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Netflix's 'Siempre Bruja: Always a Witch' is back to address the slavery issue (and adds a pirate)

In its second season, the show engages with the historical persecution of black witches in the Americas and adds more complexity to its storylines.
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Angely Gaviria as Carmen Eguiluz in "Siempre Bruja" on Netflix.Juan Pablo Gutiérrez / Netflix

The Netflix series “Siempre Bruja” (“Always a Witch”) generated lots of buzz when it debuted last year and is now back for its second season, which dropped Feb. 28. That’s partly because movies and television shows about witchcraft — "Chilling Adventures of Sabrina," "The Magicians," "A Discovery of Witches" — remain largely white, with characters of color relegated to sidekick roles or excluded altogether. (The CW’s “Charmed” reboot, about three Latina witches, is the exception.) The thirst for more racial diversity in shows about magic was so strong that “Siempre Bruja” — set in Cartagena, Colombia, with a Colombian cast and production company, Caracol TV — became a global hit.

But the international interest in the show also sparked a backlash. American reviewers — myself included — criticized “Siempre Bruja” for featuring a romance between the black protagonist, a time-traveling Afro-Colombian witch, Carmen Eguiluz (Angely Gaviria), and the son of the slaveholding family who kept her in bondage in the 17th century, Cristóbal (Lenard Vanderaa). Some critics wondered why the rare TV show about a black witch had to include a slavery storyline or couldn’t take place exclusively in the present.

At its core, “Siempre Bruja” is a fantasy-meets-telenovela interwoven with traces of real-life history. Unfortunately, some of that history got lost in translation when its first season aired. Based on the novel “Yo, Bruja” by Isidora Chacón, “Siempre Bruja” is also inspired by actual Afro-Colombians accused of witchcraft. Paula Eguiluz, fictionalized as Carmen’s mother, really existed. Known for her herbal remedies and love potions, she went on trial three times in the 1600s for practicing witchcraft. She admitted to being a curandera, or healer, and described Juan de Equiluz, the man who enslaved her, as her “lover.” He would go on to grant her freedom.

“Siempre Bruja” gives a nod to Paula Eguiluz’s life and to other Africans persecuted during the Cartagena witch trials, but viewers outside Colombia — and especially those in the United States, where events like the Salem witch trials are typically framed as white Puritan phenomena (Tituba’s predicament notwithstanding) — aren’t likely to know about the black victims of the witch trials that took place in the Americas during the same era.

In its second season, then, “Siempre Bruja” doubles down on engaging with this history by having Carmen set out to rescue her mother, Paula Eguiluz. And, following the outcry over the Carmen-Cristóbal romance during its debut season, the showrunners wisely backtrack from simply romanticizing the couple’s relationship. Cristóbal, who has joined Carmen in the 21st century this season, resents that present-day Carmen is an independent woman with her own friends and magical gifts that lead to public recognition. In other words, she now has a life and no longer belongs to him. Her newly realized sense of freedom guides her throughout the season.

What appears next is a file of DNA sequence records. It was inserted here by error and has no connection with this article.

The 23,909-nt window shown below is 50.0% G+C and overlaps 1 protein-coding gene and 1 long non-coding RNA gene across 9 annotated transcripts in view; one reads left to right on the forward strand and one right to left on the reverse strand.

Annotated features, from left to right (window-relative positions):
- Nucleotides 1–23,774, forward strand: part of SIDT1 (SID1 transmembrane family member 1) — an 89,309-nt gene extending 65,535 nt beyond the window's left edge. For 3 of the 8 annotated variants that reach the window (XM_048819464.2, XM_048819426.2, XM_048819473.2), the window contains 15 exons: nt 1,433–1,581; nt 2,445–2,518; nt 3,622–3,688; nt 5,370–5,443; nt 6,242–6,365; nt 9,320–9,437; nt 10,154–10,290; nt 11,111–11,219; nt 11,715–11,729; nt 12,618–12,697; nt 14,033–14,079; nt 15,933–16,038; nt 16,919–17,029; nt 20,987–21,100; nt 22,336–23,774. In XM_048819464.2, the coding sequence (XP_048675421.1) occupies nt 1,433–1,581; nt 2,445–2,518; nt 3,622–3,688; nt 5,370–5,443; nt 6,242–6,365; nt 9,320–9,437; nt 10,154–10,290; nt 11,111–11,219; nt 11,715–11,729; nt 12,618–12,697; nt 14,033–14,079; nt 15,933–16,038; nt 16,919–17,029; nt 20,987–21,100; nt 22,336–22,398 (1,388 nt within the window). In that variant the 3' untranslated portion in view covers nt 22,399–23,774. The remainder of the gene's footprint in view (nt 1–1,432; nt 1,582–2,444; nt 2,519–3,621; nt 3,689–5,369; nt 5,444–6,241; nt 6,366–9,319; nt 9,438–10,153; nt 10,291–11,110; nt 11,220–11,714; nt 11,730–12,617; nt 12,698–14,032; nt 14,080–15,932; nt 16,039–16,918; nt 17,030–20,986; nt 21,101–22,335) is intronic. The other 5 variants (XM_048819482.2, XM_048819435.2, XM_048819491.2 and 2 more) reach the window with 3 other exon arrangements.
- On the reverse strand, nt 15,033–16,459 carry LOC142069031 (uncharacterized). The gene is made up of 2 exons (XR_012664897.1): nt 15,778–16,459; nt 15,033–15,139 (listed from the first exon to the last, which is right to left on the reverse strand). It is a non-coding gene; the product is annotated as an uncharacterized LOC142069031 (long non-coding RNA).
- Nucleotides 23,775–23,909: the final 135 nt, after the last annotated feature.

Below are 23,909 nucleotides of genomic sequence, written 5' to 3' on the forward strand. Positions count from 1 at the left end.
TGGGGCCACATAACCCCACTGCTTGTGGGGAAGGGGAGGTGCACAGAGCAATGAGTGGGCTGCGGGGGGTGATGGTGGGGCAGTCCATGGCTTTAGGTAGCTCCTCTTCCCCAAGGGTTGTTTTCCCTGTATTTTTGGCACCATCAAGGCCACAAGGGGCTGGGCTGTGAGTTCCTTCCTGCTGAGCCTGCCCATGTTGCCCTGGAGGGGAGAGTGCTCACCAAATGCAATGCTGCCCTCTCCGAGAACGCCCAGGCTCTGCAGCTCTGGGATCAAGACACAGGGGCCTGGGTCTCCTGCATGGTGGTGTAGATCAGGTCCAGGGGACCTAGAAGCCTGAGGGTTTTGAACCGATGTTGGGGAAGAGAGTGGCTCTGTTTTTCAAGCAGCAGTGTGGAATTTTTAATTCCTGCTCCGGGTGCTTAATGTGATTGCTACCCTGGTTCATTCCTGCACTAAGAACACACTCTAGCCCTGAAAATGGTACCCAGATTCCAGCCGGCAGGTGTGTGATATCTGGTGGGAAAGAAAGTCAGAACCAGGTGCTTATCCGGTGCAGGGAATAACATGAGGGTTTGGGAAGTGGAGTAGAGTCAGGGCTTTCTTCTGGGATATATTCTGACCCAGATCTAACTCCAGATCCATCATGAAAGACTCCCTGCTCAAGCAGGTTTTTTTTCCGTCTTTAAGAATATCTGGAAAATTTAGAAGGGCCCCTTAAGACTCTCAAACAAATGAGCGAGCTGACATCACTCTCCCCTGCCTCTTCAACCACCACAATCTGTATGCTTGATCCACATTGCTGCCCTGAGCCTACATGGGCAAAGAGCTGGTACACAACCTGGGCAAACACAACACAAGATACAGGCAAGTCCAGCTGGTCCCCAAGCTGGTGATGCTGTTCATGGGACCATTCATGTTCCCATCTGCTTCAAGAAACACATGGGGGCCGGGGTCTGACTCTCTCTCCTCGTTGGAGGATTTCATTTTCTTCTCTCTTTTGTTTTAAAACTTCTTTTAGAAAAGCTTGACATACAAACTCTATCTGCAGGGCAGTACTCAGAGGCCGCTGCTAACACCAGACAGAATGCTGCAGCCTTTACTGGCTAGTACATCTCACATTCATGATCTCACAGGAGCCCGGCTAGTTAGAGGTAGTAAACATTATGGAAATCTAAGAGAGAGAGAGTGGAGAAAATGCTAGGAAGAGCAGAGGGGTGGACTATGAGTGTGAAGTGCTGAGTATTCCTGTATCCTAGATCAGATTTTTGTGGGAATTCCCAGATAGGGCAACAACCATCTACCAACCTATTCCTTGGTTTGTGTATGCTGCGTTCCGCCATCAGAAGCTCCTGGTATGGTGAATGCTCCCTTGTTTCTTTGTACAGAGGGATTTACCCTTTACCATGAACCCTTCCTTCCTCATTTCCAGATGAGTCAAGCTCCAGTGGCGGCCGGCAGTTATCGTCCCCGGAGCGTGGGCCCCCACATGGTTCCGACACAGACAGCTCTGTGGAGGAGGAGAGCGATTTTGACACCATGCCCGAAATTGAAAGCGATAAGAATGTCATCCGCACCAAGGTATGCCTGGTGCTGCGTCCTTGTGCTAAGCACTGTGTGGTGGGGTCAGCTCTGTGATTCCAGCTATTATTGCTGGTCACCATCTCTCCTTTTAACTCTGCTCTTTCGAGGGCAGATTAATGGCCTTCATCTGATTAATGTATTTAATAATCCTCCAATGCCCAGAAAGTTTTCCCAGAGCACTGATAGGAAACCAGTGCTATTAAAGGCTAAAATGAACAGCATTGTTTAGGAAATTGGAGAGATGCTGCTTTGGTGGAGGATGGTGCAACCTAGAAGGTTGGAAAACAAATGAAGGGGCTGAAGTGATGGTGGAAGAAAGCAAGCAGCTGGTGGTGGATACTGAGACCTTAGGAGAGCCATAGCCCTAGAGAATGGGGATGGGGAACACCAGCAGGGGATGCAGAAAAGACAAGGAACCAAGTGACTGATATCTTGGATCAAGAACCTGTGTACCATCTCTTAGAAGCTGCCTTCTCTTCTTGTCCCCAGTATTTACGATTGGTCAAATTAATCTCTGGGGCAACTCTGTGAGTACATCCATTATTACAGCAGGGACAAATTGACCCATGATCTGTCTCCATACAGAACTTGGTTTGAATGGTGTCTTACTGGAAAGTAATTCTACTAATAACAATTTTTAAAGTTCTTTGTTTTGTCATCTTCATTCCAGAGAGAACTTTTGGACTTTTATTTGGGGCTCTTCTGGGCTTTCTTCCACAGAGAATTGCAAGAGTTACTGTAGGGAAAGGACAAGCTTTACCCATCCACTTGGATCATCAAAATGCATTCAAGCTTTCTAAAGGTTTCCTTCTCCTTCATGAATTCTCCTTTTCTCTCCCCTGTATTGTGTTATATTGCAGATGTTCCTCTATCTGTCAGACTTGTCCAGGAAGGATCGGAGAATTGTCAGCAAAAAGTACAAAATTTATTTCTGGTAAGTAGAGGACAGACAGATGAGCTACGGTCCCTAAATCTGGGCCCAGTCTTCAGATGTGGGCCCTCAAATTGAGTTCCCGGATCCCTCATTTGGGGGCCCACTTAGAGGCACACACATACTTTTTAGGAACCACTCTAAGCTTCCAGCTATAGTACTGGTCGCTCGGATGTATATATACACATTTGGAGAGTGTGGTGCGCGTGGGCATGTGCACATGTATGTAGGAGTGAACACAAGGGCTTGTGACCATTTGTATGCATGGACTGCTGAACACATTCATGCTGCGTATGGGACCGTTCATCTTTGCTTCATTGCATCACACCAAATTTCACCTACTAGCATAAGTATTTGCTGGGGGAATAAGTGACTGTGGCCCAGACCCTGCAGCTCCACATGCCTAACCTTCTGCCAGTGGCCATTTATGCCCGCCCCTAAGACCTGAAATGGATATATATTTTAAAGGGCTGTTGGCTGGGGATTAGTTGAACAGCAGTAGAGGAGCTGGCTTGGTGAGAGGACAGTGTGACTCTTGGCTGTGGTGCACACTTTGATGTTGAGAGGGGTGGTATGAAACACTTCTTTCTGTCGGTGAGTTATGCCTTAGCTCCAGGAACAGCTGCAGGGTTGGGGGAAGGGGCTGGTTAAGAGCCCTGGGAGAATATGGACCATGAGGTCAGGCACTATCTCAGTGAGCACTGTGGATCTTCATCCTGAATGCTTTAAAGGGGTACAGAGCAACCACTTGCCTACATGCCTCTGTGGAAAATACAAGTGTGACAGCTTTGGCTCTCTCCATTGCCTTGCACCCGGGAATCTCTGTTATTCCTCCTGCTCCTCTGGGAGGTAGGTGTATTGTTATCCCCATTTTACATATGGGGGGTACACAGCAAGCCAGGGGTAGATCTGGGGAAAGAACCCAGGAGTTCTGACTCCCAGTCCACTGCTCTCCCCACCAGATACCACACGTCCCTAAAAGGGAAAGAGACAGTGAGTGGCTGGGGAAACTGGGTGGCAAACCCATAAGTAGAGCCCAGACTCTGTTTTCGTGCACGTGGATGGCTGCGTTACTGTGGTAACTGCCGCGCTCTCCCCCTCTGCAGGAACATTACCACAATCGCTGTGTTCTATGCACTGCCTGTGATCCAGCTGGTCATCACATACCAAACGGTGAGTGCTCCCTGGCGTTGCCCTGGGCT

“Carmen, let’s go back to our time,” Cristóbal pleads with her. “Everything was easier.”

“I was your slave,” she notes.

It is the first time the show acknowledges the truth about their relationship. That’s progress from season one and perhaps reason enough for viewers who wrote off “Siempre Bruja” then to reconsider the program, still groundbreaking for centering a black witch and engaging the actual history of Afro-Colombians persecuted during the Cartagena Inquisition.

Beyond that, the season follows Carmen as she comes into her own as a powerful woman with one mission: Stop her mother from being executed during the witch trials. But, as an ensemble show using the telenovela format, Carmen’s past and quest to save her mother are just two of many storylines featured in the conflict-filled second season.

Her new university friends create one problem for her after another, from selling an elixir she made to bringing a pirate from the past to modern-day Cartagena after a time traveling excursion. He, of course, continues to behave like a pirate in the present, brandishing swords, threatening to steal, skipping baths, and somehow romancing Carmen’s friend Alicia (Sofia Bernal Araujo). If that weren’t enough, Carmen contends with a curse that inverts her powers and a secretive classmate, Amanda (Laura Archbold), who circulates a petition to forbid the practice of magic on campus.

The multiple plot points of season two may make it messier than the first season, but it also provides the opportunity for some true highlights — such as when Carmen travels back in time and directs her enslaved friends to San Basilio de Palenque, a real-life Colombian village founded by African runaways who escaped their white captors. It is known as the first “free town” in the Americas.

As the season draws to a close, Carmen’s relationships with her present-day friends are tested when, after she’s given them so much, they must decide what they’re willing to sacrifice for her. The writers don’t use their willingness to show up for her as a measure of Carmen’s worth but as a way to evaluate their character. Having had her worth assessed repeatedly as an enslaved woman, Carmen recognizes the truth: “I’m priceless,” she says. The question for her, as it is for many modern day women, is whether those around her recognize that, as well.